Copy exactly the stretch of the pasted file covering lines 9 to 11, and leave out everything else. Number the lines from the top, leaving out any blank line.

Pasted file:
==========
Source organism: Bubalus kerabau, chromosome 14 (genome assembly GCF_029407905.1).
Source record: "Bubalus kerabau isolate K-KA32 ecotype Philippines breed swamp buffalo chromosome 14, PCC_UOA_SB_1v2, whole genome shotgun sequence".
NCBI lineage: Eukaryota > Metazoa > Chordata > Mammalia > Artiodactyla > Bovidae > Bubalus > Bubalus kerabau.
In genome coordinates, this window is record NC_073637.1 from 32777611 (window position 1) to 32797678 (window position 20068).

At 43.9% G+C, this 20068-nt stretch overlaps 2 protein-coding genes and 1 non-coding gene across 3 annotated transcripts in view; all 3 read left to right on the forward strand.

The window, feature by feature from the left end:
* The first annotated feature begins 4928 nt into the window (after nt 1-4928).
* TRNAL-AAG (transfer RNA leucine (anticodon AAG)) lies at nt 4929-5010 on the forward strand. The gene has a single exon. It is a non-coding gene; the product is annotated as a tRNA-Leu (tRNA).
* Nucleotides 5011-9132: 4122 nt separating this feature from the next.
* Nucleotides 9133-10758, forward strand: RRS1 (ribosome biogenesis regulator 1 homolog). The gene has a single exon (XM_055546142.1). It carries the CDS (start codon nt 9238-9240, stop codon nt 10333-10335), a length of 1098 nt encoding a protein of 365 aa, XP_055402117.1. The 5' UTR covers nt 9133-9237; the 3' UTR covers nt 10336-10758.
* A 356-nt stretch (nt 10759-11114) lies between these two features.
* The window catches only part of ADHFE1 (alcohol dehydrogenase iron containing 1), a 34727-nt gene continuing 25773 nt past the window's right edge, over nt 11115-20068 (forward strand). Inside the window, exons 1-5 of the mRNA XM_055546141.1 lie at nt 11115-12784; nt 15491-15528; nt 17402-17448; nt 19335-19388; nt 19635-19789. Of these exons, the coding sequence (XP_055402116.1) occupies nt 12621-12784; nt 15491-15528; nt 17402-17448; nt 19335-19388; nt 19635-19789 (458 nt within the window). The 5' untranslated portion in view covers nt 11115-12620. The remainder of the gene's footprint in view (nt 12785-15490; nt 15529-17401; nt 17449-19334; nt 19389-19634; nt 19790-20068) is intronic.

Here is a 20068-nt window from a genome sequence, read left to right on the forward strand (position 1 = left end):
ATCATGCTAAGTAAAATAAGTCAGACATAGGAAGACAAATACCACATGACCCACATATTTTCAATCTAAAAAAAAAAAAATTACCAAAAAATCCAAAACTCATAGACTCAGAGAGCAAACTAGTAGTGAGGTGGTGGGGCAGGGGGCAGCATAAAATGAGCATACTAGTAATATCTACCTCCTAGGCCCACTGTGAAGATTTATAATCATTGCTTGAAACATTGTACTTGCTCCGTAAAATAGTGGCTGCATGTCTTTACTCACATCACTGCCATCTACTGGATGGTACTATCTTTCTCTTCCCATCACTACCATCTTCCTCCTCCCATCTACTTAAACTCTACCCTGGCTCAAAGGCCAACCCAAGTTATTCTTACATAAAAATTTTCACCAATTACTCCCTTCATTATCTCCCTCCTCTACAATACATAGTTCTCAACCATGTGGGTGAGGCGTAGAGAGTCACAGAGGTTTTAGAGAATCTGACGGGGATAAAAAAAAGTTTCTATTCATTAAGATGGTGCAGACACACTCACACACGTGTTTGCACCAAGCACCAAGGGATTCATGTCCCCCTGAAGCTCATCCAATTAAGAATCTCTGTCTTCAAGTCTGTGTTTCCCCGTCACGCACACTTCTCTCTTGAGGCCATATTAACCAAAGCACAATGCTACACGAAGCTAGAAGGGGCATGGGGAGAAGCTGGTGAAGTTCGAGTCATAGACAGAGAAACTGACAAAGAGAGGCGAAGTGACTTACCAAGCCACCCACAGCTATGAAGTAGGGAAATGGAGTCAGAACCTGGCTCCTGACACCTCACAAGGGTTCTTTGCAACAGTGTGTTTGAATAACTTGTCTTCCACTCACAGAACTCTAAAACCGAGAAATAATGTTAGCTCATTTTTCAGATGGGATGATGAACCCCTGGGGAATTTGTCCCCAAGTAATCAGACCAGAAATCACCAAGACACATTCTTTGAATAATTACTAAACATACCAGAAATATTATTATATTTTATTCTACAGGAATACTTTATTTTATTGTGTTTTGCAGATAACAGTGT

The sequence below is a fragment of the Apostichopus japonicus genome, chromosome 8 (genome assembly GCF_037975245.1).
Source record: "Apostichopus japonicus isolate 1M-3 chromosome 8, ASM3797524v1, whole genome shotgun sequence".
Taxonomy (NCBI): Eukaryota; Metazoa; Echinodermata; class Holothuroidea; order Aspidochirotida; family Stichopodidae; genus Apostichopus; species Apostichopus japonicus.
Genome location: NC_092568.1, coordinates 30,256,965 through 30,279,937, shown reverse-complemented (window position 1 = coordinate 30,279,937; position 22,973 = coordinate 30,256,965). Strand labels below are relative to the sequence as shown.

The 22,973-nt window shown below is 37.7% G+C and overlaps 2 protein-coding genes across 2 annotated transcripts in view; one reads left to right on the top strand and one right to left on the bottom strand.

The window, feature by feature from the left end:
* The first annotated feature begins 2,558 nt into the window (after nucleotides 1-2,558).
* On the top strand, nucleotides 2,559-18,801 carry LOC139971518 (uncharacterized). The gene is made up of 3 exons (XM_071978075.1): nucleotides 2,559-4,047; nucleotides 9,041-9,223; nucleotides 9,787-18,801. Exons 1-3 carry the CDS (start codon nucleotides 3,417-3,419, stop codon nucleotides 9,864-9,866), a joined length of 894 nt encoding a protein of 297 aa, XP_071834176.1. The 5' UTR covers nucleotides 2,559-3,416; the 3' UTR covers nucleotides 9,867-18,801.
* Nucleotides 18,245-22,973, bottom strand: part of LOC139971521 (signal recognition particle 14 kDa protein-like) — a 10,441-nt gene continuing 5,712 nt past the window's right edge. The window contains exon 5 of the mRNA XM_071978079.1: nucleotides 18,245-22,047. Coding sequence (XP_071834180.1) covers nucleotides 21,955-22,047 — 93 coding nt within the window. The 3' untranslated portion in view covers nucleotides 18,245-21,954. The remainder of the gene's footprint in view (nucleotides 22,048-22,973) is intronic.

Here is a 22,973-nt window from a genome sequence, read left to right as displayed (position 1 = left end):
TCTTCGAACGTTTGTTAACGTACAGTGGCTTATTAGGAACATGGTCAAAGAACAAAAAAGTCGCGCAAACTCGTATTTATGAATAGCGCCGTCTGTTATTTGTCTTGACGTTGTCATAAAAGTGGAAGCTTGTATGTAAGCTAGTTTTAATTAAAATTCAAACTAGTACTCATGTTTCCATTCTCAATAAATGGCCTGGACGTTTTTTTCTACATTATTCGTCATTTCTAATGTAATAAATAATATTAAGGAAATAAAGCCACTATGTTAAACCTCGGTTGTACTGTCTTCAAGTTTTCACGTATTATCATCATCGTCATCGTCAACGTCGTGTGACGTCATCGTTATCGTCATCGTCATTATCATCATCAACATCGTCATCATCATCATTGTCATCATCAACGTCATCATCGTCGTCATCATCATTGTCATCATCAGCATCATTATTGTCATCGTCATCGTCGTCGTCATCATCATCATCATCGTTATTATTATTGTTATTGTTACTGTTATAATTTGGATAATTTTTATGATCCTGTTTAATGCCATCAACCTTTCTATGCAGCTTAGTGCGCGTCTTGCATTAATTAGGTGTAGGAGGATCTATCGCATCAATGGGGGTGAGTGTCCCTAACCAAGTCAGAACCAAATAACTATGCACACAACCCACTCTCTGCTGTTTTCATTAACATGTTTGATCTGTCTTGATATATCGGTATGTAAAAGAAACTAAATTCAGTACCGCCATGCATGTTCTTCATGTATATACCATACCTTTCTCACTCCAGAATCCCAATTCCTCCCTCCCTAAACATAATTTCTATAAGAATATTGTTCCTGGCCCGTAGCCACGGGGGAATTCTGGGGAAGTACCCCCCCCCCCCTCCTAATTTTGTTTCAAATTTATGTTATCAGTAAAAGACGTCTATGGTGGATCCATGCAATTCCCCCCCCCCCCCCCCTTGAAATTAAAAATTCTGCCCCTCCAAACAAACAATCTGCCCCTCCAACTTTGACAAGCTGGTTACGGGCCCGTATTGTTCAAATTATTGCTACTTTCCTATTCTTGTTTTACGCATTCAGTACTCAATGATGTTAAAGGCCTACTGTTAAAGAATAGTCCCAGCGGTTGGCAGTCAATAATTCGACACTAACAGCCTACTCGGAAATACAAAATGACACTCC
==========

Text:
* Nucleotides 5011-9132: 4122 nt separating this feature from the next.
* Nucleotides 9133-10758, forward strand: RRS1 (ribosome biogenesis regulator 1 homolog). The gene has a single exon (XM_055546142.1). It carries the CDS (start codon nt 9238-9240, stop codon nt 10333-10335), a length of 1098 nt encoding a protein of 365 aa, XP_055402117.1. The 5' UTR covers nt 9133-9237; the 3' UTR covers nt 10336-10758.
* A 356-nt stretch (nt 10759-11114) lies between these two features.